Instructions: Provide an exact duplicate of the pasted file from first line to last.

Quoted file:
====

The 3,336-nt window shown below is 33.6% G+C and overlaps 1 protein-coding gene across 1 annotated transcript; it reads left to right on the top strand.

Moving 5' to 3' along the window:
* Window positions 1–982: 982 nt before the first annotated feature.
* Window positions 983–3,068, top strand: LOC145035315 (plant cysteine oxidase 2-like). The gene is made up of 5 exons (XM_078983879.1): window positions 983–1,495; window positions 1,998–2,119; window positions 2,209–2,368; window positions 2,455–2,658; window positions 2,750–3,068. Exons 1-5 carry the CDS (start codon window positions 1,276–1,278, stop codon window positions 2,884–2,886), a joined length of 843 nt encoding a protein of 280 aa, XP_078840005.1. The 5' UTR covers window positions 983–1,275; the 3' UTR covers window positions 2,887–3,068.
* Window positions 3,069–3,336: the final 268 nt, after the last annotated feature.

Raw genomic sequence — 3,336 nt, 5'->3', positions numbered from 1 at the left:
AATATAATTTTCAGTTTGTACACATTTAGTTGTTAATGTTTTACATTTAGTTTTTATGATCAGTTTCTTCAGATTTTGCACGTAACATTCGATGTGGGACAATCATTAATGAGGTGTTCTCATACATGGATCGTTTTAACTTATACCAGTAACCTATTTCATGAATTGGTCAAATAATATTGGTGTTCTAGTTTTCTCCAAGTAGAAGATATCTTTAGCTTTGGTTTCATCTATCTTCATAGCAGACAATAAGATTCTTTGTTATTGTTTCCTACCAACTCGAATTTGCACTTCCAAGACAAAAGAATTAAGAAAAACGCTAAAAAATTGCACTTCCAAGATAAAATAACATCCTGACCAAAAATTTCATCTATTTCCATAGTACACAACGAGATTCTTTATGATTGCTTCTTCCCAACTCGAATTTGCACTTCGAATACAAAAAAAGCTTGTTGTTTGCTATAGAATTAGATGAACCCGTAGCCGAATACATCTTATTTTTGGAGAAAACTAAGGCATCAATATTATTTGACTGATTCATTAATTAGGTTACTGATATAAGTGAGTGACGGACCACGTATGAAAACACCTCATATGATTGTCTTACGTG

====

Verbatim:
The 3,336-nt window shown below is 33.6% G+C and overlaps 1 protein-coding gene across 1 annotated transcript; it reads left to right on the top strand.

Moving 5' to 3' along the window:
* Window positions 1–982: 982 nt before the first annotated feature.
* Window positions 983–3,068, top strand: LOC145035315 (plant cysteine oxidase 2-like). The gene is made up of 5 exons (XM_078983879.1): window positions 983–1,495; window positions 1,998–2,119; window positions 2,209–2,368; window positions 2,455–2,658; window positions 2,750–3,068. Exons 1-5 carry the CDS (start codon window positions 1,276–1,278, stop codon window positions 2,884–2,886), a joined length of 843 nt encoding a protein of 280 aa, XP_078840005.1. The 5' UTR covers window positions 983–1,275; the 3' UTR covers window positions 2,887–3,068.
* Window positions 3,069–3,336: the final 268 nt, after the last annotated feature.

Raw genomic sequence — 3,336 nt, 5'->3', positions numbered from 1 at the left:
AATATAATTTTCAGTTTGTACACATTTAGTTGTTAATGTTTTACATTTAGTTTTTATGATCAGTTTCTTCAGATTTTGCACGTAACATTCGATGTGGGACAATCATTAATGAGGTGTTCTCATACATGGATCGTTTTAACTTATACCAGTAACCTATTTCATGAATTGGTCAAATAATATTGGTGTTCTAGTTTTCTCCAAGTAGAAGATATCTTTAGCTTTGGTTTCATCTATCTTCATAGCAGACAATAAGATTCTTTGTTATTGTTTCCTACCAACTCGAATTTGCACTTCCAAGACAAAAGAATTAAGAAAAACGCTAAAAAATTGCACTTCCAAGATAAAATAACATCCTGACCAAAAATTTCATCTATTTCCATAGTACACAACGAGATTCTTTATGATTGCTTCTTCCCAACTCGAATTTGCACTTCGAATACAAAAAAAGCTTGTTGTTTGCTATAGAATTAGATGAACCCGTAGCCGAATACATCTTATTTTTGGAGAAAACTAAGGCATCAATATTATTTGACTGATTCATTAATTAGGTTACTGATATAAGTGAGTGACGGACCACGTATGAAAACACCTCATATGATTGTCTTACGTG